Schemes to unlock the capital tied up in residential property are becoming increasingly popular. As the population ages, homeowners are looking for a source of income in their later years. One way of doing this is to access the wealth that exists in the bricks and mortar of their homes.
Equity is the difference between the value of a property and the amount of debt, if any, that is secured on that property. Many older people will have paid off the loans used to purchase their homes, which means they can own an asset worth hundreds of thousands. But they cannot use that money to buy day-to-day essentials unless they either sell their home, or they enter into an equity release plan.
There are two basic ways to release equity – lifetime mortgage or home reversion. Both are complex financial transactions and it is recommended that home-owners take professional advice before entering any commitments.
Lifetime Mortgage Plans
As the name implies, a lifetime mortgage is a loan. The purpose of the loan is to provide the homeowner with an income, potentially for the rest of their life. The loan can be provided as either a lump sum payment or as regular income.
The loan is usually repaid when the property is sold, which may be after the death of the homeowner. The repayment will include both the capital that was paid out over the term of the loan, and the accumulated interest.
The interest figure could be substantial. On a lump sum loan of fifty thousand, at an interest rate of 5% per year, the total amount due after ten years will be over eighty thousand.
Home Reversion Plans
This is a different approach to equity release, but it offers similar benefits. Under a home reversion plan the home-owner sells some, or all, of their property to a finance company. This means that they give up legal title to their house, and they receive a lump sum of cash.
They can continue to live in the property until their death, or when they move into some sort of sheltered accommodation. Some reversion plans charge a small rent, but others are entirely rent free.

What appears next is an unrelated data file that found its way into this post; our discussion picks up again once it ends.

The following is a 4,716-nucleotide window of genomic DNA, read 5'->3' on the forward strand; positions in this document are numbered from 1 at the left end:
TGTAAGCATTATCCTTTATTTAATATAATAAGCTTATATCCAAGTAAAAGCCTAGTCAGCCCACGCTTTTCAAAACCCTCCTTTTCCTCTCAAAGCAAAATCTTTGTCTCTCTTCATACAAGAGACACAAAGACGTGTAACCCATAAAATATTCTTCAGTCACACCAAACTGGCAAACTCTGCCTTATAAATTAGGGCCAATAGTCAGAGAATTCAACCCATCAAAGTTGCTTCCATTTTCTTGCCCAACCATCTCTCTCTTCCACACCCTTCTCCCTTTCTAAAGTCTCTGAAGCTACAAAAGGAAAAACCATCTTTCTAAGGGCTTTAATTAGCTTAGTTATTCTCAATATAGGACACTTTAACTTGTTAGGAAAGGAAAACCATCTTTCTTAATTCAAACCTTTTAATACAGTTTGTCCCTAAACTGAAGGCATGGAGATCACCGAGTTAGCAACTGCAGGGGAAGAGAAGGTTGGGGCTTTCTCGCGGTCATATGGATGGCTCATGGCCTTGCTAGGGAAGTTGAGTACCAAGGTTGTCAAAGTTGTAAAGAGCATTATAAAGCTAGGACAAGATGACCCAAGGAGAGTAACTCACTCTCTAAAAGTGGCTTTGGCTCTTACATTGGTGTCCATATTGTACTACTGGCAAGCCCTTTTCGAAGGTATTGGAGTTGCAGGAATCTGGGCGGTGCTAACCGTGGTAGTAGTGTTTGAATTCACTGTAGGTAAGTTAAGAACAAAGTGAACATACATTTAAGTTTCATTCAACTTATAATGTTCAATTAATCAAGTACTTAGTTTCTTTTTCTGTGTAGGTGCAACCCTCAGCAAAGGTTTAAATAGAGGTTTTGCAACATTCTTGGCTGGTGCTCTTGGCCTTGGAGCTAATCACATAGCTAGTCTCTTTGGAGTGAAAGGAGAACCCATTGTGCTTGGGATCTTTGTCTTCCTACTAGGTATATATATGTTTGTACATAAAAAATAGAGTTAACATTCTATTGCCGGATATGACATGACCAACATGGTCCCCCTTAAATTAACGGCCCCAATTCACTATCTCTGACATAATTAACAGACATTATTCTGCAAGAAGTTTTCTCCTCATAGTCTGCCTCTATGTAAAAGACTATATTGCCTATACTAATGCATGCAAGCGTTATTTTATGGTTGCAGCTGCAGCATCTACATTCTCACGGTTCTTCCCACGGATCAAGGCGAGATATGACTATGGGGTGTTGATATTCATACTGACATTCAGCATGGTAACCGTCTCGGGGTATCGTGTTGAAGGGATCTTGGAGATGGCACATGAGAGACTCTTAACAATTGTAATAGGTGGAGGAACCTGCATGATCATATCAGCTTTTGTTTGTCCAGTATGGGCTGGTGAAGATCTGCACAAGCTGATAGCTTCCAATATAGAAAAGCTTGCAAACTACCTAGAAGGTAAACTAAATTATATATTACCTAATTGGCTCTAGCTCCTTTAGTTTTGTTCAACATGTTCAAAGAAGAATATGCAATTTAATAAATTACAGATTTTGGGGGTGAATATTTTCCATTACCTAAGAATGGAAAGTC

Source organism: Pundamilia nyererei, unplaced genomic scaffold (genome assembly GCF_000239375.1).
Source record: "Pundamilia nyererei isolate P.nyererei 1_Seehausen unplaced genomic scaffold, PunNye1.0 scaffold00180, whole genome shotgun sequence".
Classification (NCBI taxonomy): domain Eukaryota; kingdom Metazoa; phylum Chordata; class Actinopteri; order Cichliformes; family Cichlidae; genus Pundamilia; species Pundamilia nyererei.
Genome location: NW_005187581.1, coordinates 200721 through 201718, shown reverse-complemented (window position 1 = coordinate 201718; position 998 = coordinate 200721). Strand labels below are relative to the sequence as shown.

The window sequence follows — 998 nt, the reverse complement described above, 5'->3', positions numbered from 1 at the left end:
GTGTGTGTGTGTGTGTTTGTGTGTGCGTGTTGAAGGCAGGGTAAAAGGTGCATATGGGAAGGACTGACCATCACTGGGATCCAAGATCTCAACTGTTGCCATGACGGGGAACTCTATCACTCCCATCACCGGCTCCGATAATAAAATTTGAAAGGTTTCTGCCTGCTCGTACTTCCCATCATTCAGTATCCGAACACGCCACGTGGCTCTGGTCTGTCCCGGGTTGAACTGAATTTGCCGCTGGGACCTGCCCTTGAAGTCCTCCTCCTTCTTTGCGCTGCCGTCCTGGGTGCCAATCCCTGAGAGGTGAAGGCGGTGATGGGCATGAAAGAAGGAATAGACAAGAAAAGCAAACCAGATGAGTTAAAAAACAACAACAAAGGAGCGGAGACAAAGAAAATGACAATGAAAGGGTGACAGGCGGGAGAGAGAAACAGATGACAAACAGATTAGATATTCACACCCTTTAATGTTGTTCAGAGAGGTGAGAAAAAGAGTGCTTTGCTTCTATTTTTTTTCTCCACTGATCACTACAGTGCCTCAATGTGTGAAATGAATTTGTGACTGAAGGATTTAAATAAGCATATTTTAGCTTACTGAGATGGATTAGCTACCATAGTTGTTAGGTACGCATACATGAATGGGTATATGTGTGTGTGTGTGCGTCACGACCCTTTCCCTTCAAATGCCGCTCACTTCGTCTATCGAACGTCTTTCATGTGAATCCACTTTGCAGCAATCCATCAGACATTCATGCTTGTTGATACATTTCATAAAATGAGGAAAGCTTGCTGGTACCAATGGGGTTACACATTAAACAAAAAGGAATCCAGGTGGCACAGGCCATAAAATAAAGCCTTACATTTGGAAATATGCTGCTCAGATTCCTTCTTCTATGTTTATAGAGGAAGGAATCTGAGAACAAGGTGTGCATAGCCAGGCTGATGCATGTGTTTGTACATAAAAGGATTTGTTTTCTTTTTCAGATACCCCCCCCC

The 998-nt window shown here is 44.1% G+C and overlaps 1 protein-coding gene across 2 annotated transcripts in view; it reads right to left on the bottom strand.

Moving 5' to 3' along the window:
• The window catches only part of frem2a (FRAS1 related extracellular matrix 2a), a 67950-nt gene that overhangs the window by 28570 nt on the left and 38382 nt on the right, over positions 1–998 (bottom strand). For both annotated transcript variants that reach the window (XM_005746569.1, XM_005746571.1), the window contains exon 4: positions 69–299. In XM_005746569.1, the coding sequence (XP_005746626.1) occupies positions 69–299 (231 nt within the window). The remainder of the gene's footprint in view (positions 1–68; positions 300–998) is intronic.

When the occupier dies, or leaves the property, the finance company will sell it. From the proceeds they will take what they need to cover the money they are owed. Any remaining balance is passed to original owner or their estate.
The main difference between the two types of plan is that with a lifetime mortgage the homeowner borrows money which has to be repaid, while with home reversion the home-owner becomes a tenant.
Equity Release Considerations
Anyone considering an equity release plan needs to give due consideration to a wide range of issues. There will be questions about what sort of inheritance is to be left to subsequent generations. Increasing the level of personal income through one of these schemes can reduce the amount of government benefits available to the homeowner. There might also be personal tax implications.
The market in equity release products is growing all of the time. Different providers offer different solutions. Some permit a level of portability, allowing homeowners to move house. Each will have their own scale of fees, and a different approach to the unexpected, such as the homeowner’s death shortly after the scheme was entered into.
For all of these reasons it is very important that a plan to release equity from a home is not entered into lightly, and that professional advice is sought where appropriate. However, equity release schemes are a useful addition to the finance options available to senior citizens.